Betancourt (2017: 1 - 2) refers to the technical aspects of digital technology as:
pixelated images that re/compose reality as a juxtaposition of discrete fragments…
Rather than a continuous form, the digital realm consists of various errors and flaws which are waiting to appear. The digital image is fragile and susceptible to error. These blips in the high definition, mega-pixel displays can appear randomly with a number of varying possibilities. In Glitch Aesthetics, Iman Moradi (2004) categorised these errors as:
fragmentation, replication, and linearity.
Betancourt (2017: 6) continues by claiming that these glitches are an expected occurrence for users of digital technology. That these ‘flaws’ are:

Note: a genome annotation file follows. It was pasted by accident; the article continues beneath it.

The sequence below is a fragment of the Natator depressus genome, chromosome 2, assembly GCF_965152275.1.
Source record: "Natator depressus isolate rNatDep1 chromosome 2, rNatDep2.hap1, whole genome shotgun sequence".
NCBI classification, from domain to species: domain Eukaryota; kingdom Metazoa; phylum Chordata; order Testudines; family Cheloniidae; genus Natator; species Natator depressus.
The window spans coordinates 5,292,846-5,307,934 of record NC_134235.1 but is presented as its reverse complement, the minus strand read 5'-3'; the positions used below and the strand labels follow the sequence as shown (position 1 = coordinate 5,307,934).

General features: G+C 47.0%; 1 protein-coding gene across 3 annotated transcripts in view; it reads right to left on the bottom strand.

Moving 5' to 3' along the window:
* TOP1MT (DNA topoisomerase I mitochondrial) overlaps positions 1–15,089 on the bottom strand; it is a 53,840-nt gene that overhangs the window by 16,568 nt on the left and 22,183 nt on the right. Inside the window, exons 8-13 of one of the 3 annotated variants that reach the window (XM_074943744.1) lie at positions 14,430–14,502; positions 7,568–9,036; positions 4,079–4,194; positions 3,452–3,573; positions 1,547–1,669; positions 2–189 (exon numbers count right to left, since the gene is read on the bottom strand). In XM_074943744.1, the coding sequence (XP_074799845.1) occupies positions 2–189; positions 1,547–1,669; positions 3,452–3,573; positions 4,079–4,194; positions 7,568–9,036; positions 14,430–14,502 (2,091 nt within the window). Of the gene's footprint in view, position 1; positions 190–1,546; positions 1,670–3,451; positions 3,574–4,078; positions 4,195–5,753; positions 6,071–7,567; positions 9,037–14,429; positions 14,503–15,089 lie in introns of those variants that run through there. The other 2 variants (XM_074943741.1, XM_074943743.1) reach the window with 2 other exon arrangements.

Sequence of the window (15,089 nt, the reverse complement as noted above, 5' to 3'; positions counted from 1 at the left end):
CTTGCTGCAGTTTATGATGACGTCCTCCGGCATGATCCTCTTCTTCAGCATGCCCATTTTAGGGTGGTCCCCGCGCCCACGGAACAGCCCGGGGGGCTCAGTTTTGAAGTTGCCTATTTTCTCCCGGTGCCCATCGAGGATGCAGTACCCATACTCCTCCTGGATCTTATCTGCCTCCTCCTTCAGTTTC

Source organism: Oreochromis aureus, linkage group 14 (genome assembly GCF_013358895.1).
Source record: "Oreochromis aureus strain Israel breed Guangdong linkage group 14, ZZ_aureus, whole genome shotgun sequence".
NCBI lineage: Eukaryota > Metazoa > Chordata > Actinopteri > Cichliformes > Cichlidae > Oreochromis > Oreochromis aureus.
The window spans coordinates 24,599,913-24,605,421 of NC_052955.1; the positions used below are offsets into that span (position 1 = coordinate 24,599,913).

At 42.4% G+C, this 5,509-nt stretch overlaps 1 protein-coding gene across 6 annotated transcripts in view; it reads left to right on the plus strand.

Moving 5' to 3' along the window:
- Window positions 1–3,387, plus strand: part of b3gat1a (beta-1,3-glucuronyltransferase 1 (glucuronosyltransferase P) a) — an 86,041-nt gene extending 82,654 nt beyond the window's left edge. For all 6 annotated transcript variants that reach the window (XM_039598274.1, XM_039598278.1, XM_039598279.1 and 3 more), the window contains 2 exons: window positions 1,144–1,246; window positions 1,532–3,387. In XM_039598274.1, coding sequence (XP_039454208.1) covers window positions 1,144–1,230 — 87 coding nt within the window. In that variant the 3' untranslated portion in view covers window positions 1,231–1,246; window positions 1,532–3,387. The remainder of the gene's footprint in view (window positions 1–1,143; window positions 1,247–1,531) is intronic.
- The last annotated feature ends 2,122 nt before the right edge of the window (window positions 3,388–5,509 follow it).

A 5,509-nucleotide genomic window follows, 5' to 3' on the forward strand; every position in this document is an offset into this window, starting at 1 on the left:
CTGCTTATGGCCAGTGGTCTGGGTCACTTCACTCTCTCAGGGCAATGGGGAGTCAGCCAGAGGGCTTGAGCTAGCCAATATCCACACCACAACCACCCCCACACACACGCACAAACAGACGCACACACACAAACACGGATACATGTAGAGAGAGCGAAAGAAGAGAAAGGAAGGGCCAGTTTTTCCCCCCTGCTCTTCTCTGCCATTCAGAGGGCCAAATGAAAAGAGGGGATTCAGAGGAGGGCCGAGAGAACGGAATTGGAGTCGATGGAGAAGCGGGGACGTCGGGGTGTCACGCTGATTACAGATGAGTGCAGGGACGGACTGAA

transient surface flaws that rapidly vanish from both our screens and our consideration.
In other words, glitches are like the brush strokes in Van Gogh’s Sunflowers, or lens flare from sunlight on film.
Despite Betancourt’s view, many photographers who have lost irreplaceable images, because of a corrupt memory card, will beg to differ. The very nature of the digital image makes it fragile and easily fractured.
Furthermore, when considering glitched images as art, the question remains as to who, or what, is the artist? The artist facilitates the glitch by using software and technology, but the final outcome is not predetermined. The glitch s a product of a random sequence of events.
Betancourt, M. (2017) Glitch Art in Theory and Practice: Critical Failures and Post-Digital Aesthetics
Moradi, I. Glitch Aesthetics BA dissertation, School of Design Technology, Department of Architecture, The University of Huddersfield, January 27, 2004) pp. 28-33.